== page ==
Conflict of Interest Bill will bring radical reform

In Summary

• The new Bill will stop public officials from conducting private business with government

• Public officials will have to make detailed wealth declarations and refuse any paid consultancies

President Uhuru Kenyatta.
President Uhuru Kenyatta.
Image: FILE


On Thursday President Uhuru Kenyatta promised a Conflict of Interest Bill 2019.

Uhuru was irritated that Mutula Kilonzo, Kipchumba Murkomen and Dan Maanzo have been defending Governor Mike Sonko in court. They are lawyers but also senators overseeing county governments. 

The BBI report proposed that public officials should not do business with government but this Bill goes much further. It reduces the freedom of public servants to have private businesses given by the 1972 Ndegwa Commission.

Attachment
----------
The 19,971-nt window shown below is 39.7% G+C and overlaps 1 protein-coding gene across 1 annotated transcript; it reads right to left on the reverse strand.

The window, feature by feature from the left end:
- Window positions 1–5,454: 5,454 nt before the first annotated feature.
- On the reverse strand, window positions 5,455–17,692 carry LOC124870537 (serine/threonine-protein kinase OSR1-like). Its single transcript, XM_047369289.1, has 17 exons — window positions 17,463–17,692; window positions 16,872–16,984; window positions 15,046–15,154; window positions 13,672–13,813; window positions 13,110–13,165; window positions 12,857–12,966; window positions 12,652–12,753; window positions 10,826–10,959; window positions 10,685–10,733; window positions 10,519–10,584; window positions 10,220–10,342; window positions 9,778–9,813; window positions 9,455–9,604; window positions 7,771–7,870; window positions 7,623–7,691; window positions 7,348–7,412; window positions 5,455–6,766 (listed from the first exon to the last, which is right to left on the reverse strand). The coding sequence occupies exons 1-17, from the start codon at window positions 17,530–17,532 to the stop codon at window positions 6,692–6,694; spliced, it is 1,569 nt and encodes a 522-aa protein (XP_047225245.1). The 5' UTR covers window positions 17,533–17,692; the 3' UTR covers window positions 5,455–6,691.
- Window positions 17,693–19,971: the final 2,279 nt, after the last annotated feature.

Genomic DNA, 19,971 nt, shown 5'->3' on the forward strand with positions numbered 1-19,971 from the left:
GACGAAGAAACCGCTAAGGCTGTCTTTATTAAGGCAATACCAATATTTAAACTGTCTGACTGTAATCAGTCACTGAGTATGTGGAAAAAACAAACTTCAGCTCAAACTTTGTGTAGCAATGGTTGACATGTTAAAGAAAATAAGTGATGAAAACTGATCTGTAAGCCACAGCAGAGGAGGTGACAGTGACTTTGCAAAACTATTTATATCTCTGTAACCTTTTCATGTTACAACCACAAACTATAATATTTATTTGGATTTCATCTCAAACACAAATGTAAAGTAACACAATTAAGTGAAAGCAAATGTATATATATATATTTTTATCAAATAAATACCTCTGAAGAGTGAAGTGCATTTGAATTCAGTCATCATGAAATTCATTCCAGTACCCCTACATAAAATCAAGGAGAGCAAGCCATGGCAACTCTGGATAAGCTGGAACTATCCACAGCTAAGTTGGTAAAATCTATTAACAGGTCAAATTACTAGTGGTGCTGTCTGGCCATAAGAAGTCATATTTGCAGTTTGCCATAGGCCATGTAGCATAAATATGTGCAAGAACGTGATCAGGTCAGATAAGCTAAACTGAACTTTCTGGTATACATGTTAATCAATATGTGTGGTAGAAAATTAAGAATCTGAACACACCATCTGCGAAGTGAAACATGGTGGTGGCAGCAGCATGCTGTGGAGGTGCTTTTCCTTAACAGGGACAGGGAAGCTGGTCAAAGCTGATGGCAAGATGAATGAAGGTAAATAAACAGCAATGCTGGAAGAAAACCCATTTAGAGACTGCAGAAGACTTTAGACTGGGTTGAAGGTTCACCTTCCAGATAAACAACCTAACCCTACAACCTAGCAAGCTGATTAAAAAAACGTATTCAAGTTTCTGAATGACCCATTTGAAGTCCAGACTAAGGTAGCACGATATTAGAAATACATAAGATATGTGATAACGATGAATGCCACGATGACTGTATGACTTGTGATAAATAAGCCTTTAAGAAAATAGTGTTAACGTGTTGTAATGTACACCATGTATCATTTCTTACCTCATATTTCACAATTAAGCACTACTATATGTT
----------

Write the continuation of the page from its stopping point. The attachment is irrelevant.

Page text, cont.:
The Conflict of Interest Bill recognises that 'private interests impair judgment' and insists that such interests should be disclosed and, where necessary, officials recuse themselves. This will apply even to MPs debating in Parliament.

Public officials will not be allowed to be paid consultants, to supply government or to participate in harambees. They will make detailed wealth declarations and update the EACC whenever there are material changes.

This sweeping bill will radically curtail the ability of public officials to be in private business. It may even be too radical - for instance, could a private expert join a parastatal board if he worked in the same sector?

The drafting of the Conflict of Interest Bill will need to be carefully checked but, if it is passed into law, it may finally herald the radical change that Kenyans have been praying for.

Quote of the day: "I hope the fathers and mothers of little girls will look at them and say 'yes, women can.'

Dilma Rousseff
The Brazilian president was born on December 14, 1947